TWENTY-FIRST CENTURY PLANT HUNTERS SURVEY NATIONAL TRUST GARDENS
Garden teams and volunteers begin three year project to catalogue plants
The UK’s biggest ever plant hunt begins today when gardeners and volunteers at Killerton in Devon kick off a survey that will cover tens of thousands of plants at more than eighty significant National Trust gardens.
The three year mammoth survey will capture details of the wide range of plants growing in National Trust gardens in England, Wales and Northern Ireland. Head Gardeners will lead the teams of gardeners and volunteers in carrying out the survey. A photo will be taken of each plant, a GPS grid reference will be recorded using the latest digital technology and each plant will be identified by experts.
Information from all of the survey work carried out in the gardens will be entered into a central database. This will enable experts to identify which plants, trees or heritage vegetables need to be propagated at the new National Trust Plant Centre at Knightshayes Court in Devon. The propagation of plants will enable the Trust to replenish existing collections and make plants available to other properties.
Many of the Trust’s twenty working kitchen gardens will also be taking part in the survey. This will provide a much clearer picture of the rare and threatened heritage varieties of vegetables found in these gardens and which of them need to preserved and propagated for wider use.
Mike Calnan, Head of Parks and Gardens at the National Trust, says, “This is the biggest and most comprehensive plant survey ever undertaken in the UK. At the moment we have records for around five per cent of plants in National Trust gardens and this survey will take that figure to beyond 75 per cent in the next three years. Hundreds of staff and volunteers will help us catalogue the plants found in our gardens, something that we haven’t had the resource to carry out before.”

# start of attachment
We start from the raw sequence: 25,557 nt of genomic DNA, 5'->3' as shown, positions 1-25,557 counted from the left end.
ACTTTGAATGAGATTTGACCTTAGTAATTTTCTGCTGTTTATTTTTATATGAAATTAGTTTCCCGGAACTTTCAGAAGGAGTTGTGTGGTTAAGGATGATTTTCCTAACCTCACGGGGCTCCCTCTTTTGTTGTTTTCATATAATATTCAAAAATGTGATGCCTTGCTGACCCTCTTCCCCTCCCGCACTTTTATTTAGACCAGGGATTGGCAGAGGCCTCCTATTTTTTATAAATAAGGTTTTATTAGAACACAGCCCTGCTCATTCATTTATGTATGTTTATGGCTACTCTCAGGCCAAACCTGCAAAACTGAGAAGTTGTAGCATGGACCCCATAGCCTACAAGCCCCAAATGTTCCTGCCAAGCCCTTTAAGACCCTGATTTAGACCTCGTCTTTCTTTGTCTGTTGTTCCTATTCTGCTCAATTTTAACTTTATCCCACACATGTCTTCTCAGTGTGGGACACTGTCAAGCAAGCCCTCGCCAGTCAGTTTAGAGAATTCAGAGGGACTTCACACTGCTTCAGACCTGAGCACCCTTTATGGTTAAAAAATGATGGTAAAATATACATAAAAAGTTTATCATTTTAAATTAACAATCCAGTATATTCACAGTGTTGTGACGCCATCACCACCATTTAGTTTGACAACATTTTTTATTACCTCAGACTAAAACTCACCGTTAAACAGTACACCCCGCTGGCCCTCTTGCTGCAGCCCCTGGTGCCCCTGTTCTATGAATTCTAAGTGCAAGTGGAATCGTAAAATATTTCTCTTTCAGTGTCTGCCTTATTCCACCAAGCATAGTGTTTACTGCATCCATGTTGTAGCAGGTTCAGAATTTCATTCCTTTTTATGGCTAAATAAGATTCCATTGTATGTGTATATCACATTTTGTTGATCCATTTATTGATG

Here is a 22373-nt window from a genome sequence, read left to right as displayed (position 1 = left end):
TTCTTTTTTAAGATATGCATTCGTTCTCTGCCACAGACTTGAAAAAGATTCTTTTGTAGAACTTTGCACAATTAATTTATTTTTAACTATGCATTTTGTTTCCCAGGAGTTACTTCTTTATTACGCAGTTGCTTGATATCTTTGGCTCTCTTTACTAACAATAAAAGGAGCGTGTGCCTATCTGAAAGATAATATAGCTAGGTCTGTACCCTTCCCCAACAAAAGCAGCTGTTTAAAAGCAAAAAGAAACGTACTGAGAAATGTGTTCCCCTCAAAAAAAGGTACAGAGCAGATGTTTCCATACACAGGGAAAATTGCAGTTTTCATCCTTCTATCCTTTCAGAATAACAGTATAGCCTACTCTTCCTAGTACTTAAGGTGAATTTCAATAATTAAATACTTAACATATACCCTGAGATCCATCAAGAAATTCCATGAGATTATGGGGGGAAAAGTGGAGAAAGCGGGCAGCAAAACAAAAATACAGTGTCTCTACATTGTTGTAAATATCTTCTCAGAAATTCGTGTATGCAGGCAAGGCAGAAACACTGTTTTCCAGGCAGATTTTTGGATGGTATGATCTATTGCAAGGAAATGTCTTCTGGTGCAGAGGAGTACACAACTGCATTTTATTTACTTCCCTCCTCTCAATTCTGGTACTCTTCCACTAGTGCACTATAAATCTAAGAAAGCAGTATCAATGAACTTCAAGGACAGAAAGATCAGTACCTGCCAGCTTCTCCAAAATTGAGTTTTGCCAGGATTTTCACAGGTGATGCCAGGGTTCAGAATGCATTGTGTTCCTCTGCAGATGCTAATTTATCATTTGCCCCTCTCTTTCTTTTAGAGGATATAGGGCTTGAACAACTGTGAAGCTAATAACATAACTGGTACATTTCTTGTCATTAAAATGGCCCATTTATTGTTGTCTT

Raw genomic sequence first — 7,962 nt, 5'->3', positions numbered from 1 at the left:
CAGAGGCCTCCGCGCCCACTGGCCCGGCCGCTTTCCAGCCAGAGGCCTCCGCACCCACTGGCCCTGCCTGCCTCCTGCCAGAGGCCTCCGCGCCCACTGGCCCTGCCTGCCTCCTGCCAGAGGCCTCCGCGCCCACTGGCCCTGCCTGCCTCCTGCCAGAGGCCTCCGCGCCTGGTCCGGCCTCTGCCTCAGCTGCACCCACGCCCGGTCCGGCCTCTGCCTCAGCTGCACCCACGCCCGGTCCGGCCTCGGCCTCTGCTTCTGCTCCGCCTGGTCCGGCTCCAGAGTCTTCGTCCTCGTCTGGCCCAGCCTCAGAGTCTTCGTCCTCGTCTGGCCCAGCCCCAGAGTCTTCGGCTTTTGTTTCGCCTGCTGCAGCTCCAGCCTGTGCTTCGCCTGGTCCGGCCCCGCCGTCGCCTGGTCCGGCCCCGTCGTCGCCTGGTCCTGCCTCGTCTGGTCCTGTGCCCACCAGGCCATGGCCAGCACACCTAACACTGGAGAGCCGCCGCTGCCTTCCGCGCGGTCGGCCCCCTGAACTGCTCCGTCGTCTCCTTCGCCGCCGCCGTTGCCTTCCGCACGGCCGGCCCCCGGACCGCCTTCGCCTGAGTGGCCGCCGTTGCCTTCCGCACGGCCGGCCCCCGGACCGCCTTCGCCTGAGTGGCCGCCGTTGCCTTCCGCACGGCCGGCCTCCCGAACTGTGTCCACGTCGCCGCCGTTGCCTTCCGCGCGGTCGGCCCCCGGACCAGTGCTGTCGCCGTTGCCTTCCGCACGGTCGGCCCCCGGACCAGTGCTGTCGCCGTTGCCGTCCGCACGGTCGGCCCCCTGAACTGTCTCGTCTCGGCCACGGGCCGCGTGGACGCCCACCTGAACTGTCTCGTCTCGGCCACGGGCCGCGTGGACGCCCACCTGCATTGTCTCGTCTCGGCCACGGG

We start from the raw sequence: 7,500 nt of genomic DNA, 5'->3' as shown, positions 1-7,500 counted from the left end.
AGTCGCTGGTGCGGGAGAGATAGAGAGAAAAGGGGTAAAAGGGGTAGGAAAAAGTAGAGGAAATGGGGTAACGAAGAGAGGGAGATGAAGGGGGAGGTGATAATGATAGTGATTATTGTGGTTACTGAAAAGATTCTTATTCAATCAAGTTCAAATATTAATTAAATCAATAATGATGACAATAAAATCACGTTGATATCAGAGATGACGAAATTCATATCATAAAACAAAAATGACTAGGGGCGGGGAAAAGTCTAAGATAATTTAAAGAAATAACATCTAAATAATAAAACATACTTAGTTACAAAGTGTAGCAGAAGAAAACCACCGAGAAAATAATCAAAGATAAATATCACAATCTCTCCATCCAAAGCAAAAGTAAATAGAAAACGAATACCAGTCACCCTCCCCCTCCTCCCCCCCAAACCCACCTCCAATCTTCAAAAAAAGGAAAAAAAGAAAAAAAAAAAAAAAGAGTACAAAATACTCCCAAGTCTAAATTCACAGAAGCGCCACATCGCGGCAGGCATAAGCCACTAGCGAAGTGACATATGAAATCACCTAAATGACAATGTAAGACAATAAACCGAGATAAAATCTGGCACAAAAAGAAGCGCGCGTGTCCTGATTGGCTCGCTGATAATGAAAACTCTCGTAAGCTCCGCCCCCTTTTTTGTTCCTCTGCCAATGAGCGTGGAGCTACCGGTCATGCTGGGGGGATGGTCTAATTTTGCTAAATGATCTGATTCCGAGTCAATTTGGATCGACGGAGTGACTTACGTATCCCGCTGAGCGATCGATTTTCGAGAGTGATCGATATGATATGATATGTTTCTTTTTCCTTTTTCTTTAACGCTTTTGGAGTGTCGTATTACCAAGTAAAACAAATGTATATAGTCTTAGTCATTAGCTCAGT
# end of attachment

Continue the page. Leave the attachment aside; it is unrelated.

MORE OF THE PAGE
Phase one of the project will see gardens in Devon and Cornwall, Wales and Yorkshire and the North East surveyed. Many of the most famous gardens in the UK, from Sissinghurst in Kent to Stourhead in Wiltshire, will be taking part in the plant hunt.
Mike Calnan, continues, “We will be able to map out the thousands of rare species of plant in the care of the National Trust which have been bred by passionate plant collectors or gathered by plant hunters on expeditions during the last 400 years or so. We might even ‘discover’ plants that we didn’t know we had.”
Funding for this important project has come from Yorkshire and Clydesdale Banks, as part of their sponsorship of the National Trust’s Outdoor Programme. This sponsorship supports conservation, environmental and engagement activities in National Trust gardens and plays an integral part of the Bank’s commitment to protecting the environment, including an ongoing drive to reduce its Carbon Footprint.